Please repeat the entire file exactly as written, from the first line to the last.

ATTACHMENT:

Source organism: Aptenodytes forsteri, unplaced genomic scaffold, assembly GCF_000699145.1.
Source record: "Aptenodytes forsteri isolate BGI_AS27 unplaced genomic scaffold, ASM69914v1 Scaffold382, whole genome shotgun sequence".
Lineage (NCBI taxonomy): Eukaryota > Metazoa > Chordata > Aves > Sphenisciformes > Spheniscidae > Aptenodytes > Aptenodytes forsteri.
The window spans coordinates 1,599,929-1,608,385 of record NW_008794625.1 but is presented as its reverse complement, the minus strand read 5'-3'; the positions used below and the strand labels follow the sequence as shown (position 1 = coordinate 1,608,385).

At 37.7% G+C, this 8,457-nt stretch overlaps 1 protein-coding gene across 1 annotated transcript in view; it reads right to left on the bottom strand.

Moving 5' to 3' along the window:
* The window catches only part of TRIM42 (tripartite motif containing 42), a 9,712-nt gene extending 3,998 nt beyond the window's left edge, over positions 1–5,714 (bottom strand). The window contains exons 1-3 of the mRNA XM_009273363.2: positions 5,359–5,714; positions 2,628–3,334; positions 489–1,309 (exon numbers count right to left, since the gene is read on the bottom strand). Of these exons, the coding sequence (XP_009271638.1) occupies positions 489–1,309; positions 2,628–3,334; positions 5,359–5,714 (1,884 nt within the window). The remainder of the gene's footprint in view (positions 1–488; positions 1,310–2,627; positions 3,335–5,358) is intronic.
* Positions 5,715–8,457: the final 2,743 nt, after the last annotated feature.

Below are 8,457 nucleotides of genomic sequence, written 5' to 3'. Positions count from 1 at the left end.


Source organism: Aptenodytes forsteri, unplaced genomic scaffold, assembly GCF_000699145.1.
Source record: "Aptenodytes forsteri isolate BGI_AS27 unplaced genomic scaffold, ASM69914v1 Scaffold382, whole genome shotgun sequence".
Lineage (NCBI taxonomy): Eukaryota > Metazoa > Chordata > Aves > Sphenisciformes > Spheniscidae > Aptenodytes > Aptenodytes forsteri.
The window spans coordinates 1,599,929-1,608,385 of record NW_008794625.1 but is presented as its reverse complement, the minus strand read 5'-3'; the positions used below and the strand labels follow the sequence as shown (position 1 = coordinate 1,608,385).

At 37.7% G+C, this 8,457-nt stretch overlaps 1 protein-coding gene across 1 annotated transcript in view; it reads right to left on the bottom strand.

Moving 5' to 3' along the window:
* The window catches only part of TRIM42 (tripartite motif containing 42), a 9,712-nt gene extending 3,998 nt beyond the window's left edge, over positions 1–5,714 (bottom strand). The window contains exons 1-3 of the mRNA XM_009273363.2: positions 5,359–5,714; positions 2,628–3,334; positions 489–1,309 (exon numbers count right to left, since the gene is read on the bottom strand). Of these exons, the coding sequence (XP_009271638.1) occupies positions 489–1,309; positions 2,628–3,334; positions 5,359–5,714 (1,884 nt within the window). The remainder of the gene's footprint in view (positions 1–488; positions 1,310–2,627; positions 3,335–5,358) is intronic.
* Positions 5,715–8,457: the final 2,743 nt, after the last annotated feature.

Below are 8,457 nucleotides of genomic sequence, written 5' to 3'. Positions count from 1 at the left end.